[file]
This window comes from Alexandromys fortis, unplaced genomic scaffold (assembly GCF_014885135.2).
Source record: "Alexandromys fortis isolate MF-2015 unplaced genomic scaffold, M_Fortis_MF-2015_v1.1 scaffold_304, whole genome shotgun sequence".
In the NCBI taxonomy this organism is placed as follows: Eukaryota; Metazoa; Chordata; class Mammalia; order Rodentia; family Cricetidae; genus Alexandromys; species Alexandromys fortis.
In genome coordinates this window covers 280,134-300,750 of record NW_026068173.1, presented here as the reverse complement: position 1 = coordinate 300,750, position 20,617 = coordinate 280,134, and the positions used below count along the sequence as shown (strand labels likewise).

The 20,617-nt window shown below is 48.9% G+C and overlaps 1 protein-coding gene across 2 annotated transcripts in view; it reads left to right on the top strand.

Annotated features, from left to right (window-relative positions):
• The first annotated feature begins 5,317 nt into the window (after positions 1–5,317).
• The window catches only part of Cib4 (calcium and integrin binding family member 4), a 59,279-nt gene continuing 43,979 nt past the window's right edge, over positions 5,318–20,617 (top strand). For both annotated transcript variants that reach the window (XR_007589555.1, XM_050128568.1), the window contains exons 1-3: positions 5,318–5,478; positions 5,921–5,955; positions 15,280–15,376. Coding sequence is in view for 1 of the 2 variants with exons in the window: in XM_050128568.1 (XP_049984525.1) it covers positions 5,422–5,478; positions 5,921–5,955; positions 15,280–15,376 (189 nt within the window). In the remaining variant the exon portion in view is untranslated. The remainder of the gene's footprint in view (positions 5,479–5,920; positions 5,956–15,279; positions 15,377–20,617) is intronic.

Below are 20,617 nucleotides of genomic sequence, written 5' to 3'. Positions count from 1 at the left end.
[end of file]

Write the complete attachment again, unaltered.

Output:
This window comes from Alexandromys fortis, unplaced genomic scaffold (assembly GCF_014885135.2).
Source record: "Alexandromys fortis isolate MF-2015 unplaced genomic scaffold, M_Fortis_MF-2015_v1.1 scaffold_304, whole genome shotgun sequence".
In the NCBI taxonomy this organism is placed as follows: Eukaryota; Metazoa; Chordata; class Mammalia; order Rodentia; family Cricetidae; genus Alexandromys; species Alexandromys fortis.
In genome coordinates this window covers 280,134-300,750 of record NW_026068173.1, presented here as the reverse complement: position 1 = coordinate 300,750, position 20,617 = coordinate 280,134, and the positions used below count along the sequence as shown (strand labels likewise).

The 20,617-nt window shown below is 48.9% G+C and overlaps 1 protein-coding gene across 2 annotated transcripts in view; it reads left to right on the top strand.

Annotated features, from left to right (window-relative positions):
• The first annotated feature begins 5,317 nt into the window (after positions 1–5,317).
• The window catches only part of Cib4 (calcium and integrin binding family member 4), a 59,279-nt gene continuing 43,979 nt past the window's right edge, over positions 5,318–20,617 (top strand). For both annotated transcript variants that reach the window (XR_007589555.1, XM_050128568.1), the window contains exons 1-3: positions 5,318–5,478; positions 5,921–5,955; positions 15,280–15,376. Coding sequence is in view for 1 of the 2 variants with exons in the window: in XM_050128568.1 (XP_049984525.1) it covers positions 5,422–5,478; positions 5,921–5,955; positions 15,280–15,376 (189 nt within the window). In the remaining variant the exon portion in view is untranslated. The remainder of the gene's footprint in view (positions 5,479–5,920; positions 5,956–15,279; positions 15,377–20,617) is intronic.

Below are 20,617 nucleotides of genomic sequence, written 5' to 3'. Positions count from 1 at the left end.